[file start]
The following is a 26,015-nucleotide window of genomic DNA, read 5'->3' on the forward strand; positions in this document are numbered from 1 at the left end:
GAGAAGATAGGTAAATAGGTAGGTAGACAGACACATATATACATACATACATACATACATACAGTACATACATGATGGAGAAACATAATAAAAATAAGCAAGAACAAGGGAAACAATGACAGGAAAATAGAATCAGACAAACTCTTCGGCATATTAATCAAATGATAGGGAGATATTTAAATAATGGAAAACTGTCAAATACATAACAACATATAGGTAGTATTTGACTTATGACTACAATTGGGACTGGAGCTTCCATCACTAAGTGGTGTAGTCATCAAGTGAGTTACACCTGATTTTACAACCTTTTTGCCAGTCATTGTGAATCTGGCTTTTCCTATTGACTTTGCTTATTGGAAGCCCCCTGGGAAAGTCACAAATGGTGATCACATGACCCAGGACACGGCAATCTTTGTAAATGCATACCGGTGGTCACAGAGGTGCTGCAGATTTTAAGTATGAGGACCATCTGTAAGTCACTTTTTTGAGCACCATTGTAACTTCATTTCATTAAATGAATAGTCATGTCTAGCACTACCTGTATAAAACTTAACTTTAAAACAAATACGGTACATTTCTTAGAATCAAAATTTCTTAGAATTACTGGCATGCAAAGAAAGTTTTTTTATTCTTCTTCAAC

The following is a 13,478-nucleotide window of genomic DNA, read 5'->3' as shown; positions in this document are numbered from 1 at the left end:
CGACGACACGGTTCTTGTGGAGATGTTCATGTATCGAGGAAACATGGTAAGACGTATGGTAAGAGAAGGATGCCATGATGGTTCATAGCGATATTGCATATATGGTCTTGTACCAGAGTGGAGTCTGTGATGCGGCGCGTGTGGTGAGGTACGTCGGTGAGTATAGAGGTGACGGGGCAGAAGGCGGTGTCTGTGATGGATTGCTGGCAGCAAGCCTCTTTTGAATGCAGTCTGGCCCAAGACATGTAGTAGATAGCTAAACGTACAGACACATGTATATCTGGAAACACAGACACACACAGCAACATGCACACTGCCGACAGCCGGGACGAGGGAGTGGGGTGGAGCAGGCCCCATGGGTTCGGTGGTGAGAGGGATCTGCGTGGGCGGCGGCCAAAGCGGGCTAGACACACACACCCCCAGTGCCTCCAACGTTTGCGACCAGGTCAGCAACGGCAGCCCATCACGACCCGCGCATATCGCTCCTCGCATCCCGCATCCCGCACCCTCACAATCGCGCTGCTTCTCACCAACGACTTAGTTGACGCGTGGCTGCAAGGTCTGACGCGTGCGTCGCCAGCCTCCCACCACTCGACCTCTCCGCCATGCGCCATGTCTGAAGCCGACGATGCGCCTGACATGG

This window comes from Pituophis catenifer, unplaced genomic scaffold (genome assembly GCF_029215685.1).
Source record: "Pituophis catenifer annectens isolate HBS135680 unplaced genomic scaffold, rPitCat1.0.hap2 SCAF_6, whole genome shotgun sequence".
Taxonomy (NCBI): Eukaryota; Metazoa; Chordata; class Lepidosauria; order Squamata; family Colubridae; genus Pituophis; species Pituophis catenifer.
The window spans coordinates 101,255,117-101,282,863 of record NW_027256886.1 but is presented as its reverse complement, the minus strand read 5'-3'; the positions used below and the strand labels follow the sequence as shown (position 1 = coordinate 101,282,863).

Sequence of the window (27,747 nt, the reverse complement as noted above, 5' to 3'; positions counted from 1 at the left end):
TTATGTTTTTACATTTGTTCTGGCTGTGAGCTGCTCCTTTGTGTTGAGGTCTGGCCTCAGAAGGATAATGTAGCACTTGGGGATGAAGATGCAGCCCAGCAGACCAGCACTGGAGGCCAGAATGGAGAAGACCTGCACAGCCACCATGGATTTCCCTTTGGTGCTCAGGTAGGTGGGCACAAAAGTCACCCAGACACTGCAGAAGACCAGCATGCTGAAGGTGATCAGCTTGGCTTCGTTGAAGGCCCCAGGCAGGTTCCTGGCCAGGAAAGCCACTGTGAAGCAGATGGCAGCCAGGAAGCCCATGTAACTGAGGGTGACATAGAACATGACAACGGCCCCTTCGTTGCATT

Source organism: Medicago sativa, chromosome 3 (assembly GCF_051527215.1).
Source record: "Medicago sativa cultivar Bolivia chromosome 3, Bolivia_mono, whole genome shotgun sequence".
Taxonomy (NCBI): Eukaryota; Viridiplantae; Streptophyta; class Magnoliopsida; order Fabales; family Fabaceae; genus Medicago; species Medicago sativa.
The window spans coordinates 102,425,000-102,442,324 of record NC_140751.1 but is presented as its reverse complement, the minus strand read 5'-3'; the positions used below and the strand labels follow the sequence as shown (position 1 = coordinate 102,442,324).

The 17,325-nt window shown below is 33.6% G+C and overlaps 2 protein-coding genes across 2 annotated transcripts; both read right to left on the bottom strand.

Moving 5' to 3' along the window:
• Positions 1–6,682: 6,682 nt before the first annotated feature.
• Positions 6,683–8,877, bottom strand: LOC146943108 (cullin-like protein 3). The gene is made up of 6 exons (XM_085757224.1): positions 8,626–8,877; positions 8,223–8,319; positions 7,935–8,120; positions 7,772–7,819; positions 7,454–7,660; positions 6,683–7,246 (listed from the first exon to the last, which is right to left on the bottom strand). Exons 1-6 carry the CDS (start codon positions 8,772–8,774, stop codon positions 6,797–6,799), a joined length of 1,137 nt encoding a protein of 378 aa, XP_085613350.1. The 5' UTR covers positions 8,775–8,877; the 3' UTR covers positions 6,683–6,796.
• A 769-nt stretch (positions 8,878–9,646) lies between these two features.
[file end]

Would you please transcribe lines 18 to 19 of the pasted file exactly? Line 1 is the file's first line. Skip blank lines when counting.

• Positions 6,683–8,877, bottom strand: LOC146943108 (cullin-like protein 3). The gene is made up of 6 exons (XM_085757224.1): positions 8,626–8,877; positions 8,223–8,319; positions 7,935–8,120; positions 7,772–7,819; positions 7,454–7,660; positions 6,683–7,246 (listed from the first exon to the last, which is right to left on the bottom strand). Exons 1-6 carry the CDS (start codon positions 8,772–8,774, stop codon positions 6,797–6,799), a joined length of 1,137 nt encoding a protein of 378 aa, XP_085613350.1. The 5' UTR covers positions 8,775–8,877; the 3' UTR covers positions 6,683–6,796.
• A 769-nt stretch (positions 8,878–9,646) lies between these two features.